Chloroquine, however, blocked infection effectively with SARS-CoV-2 but not with SARS-CoV, because the latter undergo cleavage of the spike protein at the plasma membrane rather than in the endosomes. When cyclodextrin was added to reduce cholesterol levels, both SARS-CoV and SARS-CoV-2 entry was reduced but not the VSV pseudoparticle. This offers a possible explanation for the mechanism of action of statins on viral entry into the respiratory epithelial cells.
When Fluvastatin at 10 μM dosage was used to pretreat human respiratory epithelial cells before exposing them to a highly pathogenic strain of SARS-CoV-2, the scientists observed a moderate reduction in viral genome copies. Thus, there is no enhancement of COVID-19 infection risk in patients on statins, as suspected earlier. Instead, some statins may be able to reduce viral entry and infection in vitro.
Retrospective Study: Low HDL in Older Patients, Increased Mortality
The researchers also carried out a retrospective analysis of 65 severely ill COVID-19 patients in the intensive care unit (ICU), with 3 each on simvastatin and atorvastatin. Eight of them had low high-density lipoprotein (HDL) cholesterol levels below 20 mg/dL.
The median age of the patients overall was 63 years, but of the eight with low HDL, 73 years. Most were male. The median ICU stay duration was 12 and 16 days, respectively. Seven of the eight low-HDL patients died, but 14/57 remaining patients. Those of an age-matched cohort matched the results in the low-HDL group.
Low HDL has been reported in critical COVID-19 patients. Since statins increase HDL levels while reducing LDL levels, their lipid homeostatic effect may contribute to their beneficial effect in this pandemic viral infection.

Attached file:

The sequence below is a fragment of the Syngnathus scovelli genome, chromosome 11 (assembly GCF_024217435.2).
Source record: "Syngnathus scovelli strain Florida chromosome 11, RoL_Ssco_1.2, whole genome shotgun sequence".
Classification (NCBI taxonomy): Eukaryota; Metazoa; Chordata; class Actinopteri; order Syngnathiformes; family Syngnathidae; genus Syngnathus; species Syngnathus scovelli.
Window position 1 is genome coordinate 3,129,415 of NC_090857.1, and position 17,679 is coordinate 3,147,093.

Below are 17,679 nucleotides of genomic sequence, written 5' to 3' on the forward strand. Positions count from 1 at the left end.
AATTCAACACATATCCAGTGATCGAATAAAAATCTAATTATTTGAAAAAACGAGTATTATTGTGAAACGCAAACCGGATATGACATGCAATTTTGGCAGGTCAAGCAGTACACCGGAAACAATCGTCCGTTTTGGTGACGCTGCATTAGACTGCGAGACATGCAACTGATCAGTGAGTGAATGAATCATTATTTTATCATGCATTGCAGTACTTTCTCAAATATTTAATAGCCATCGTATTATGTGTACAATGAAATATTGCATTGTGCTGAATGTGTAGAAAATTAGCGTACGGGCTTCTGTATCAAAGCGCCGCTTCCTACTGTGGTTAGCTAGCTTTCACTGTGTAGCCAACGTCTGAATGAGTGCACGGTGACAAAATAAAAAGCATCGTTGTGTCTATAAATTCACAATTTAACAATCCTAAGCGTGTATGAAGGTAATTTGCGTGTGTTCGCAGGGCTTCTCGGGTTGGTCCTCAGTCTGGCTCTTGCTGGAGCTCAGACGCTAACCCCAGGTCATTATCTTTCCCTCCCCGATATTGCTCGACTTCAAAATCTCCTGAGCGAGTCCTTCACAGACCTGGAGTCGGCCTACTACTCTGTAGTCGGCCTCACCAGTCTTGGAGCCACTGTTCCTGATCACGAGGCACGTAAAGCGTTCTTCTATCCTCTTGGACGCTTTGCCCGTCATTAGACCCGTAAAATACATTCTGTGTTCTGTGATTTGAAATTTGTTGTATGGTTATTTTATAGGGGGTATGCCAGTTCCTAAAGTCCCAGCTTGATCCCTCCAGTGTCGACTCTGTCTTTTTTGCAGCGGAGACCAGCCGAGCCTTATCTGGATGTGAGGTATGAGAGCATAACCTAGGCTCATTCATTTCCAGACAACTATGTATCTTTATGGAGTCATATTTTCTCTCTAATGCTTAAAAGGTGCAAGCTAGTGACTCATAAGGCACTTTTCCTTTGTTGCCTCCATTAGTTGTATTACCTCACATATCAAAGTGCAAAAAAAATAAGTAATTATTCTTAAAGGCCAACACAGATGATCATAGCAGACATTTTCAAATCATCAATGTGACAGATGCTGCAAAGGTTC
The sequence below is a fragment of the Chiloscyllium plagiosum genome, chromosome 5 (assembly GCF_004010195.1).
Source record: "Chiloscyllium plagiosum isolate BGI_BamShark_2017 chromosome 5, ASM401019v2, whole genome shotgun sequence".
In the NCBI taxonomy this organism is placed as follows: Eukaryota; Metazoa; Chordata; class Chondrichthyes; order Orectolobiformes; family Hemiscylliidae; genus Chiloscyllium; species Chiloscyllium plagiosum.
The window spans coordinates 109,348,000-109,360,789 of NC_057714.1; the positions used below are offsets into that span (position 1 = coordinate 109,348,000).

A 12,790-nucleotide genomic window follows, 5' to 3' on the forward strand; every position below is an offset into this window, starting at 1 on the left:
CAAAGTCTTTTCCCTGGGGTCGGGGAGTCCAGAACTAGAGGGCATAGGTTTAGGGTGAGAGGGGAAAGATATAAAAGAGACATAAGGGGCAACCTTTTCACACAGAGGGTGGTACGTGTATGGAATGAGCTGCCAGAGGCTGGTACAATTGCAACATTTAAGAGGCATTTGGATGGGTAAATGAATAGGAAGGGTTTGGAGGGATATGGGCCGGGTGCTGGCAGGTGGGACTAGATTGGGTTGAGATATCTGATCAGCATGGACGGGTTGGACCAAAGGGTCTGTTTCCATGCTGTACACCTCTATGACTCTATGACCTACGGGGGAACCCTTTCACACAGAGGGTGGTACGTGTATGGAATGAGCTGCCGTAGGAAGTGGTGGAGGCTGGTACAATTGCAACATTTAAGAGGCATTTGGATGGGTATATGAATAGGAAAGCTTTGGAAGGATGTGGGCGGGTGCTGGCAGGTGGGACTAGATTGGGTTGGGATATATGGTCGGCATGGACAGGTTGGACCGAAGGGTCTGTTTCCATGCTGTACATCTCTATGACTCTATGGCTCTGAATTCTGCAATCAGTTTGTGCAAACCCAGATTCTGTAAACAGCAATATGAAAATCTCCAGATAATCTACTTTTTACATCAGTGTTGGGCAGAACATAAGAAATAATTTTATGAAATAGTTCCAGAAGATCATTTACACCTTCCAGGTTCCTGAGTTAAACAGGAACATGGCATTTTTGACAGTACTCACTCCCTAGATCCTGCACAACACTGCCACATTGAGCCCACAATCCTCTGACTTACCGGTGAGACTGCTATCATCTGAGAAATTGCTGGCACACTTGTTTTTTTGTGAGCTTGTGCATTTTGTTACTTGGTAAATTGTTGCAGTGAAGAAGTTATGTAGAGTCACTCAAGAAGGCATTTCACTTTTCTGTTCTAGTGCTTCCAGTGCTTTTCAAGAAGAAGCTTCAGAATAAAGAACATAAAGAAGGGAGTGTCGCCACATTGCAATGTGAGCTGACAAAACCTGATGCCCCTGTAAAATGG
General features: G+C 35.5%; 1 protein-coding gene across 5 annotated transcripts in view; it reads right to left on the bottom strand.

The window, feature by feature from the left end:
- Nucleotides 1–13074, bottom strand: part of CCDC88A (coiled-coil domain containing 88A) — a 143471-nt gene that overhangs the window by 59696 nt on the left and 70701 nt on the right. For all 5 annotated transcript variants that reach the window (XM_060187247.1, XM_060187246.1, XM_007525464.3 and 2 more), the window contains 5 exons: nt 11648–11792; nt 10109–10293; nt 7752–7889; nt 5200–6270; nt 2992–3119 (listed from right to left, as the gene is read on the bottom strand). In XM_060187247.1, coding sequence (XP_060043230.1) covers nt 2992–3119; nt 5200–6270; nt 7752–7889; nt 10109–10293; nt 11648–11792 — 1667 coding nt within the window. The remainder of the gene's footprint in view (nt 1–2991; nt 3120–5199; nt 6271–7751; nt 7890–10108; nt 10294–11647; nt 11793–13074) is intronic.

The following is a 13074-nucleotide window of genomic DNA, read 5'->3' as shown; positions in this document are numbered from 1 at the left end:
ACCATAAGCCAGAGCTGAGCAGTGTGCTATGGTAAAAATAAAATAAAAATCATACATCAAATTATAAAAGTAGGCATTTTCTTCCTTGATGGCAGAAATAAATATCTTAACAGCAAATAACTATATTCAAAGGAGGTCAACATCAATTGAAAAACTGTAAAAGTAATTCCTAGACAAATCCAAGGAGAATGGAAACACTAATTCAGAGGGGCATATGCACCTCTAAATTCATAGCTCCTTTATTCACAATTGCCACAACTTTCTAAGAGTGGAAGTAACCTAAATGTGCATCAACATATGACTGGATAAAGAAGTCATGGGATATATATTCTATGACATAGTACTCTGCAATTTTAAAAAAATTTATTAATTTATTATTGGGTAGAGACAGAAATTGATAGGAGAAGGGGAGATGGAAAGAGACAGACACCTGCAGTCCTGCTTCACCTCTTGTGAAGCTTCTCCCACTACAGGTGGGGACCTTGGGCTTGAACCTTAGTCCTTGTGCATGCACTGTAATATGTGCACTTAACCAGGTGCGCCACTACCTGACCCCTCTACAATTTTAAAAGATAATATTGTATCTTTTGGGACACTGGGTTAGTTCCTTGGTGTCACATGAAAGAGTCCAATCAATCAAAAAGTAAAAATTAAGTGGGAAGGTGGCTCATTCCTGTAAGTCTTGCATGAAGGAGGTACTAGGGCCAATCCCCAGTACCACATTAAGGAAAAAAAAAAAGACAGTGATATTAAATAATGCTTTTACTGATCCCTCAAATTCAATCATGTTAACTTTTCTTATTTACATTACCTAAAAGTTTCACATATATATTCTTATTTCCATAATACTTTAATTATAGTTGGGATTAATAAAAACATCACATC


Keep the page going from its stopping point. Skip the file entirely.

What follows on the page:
The researchers speculate: “As statins reduce LDL and may increase HDL levels, statin modulation of serum lipoprotein homeostasis may –in addition to immunomodulatory and other yet unknown effects - contribute to the previous observations of beneficial effects of statins in patients.”
They note that in keeping with the beneficial effect of statins on the progression of COVID-19 to severe disease, the study showed moderate inhibition of both alpha- and beta-coronaviruses in vitro. However, the concentrations of Fluvastatin used were at least one magnitude higher than serum levels in the typical patient and much more than that likely to be found in the respiratory tract.
In other words, the direct inhibitory effect may not be observed in patients. Moreover, the pseudoviruses used in the current study did not express the SARS-CoV-2 protease, which is essential for viral entry.
Instead, statins may make the immune response more effective and thus reduce the severity of the infection. Statins have been observed to have an immunomodulatory effect on neutrophils in patients with pneumonia and other infections. Further research is needed in animal models to find out how this occurs.
Another mechanism suggested is that the reduction of membrane cholesterol prevents normal ACE2-spike interactions.
Overall, they say, “Cumulative data from this and other studies strongly argue that individuals on statin therapy can continue statin regimen during the current SARS-CoV-2 pandemic.”
medRxiv publishes preliminary scientific reports that are not peer-reviewed and, therefore, should not be regarded as conclusive, guide clinical practice/health-related behavior, or treated as established information.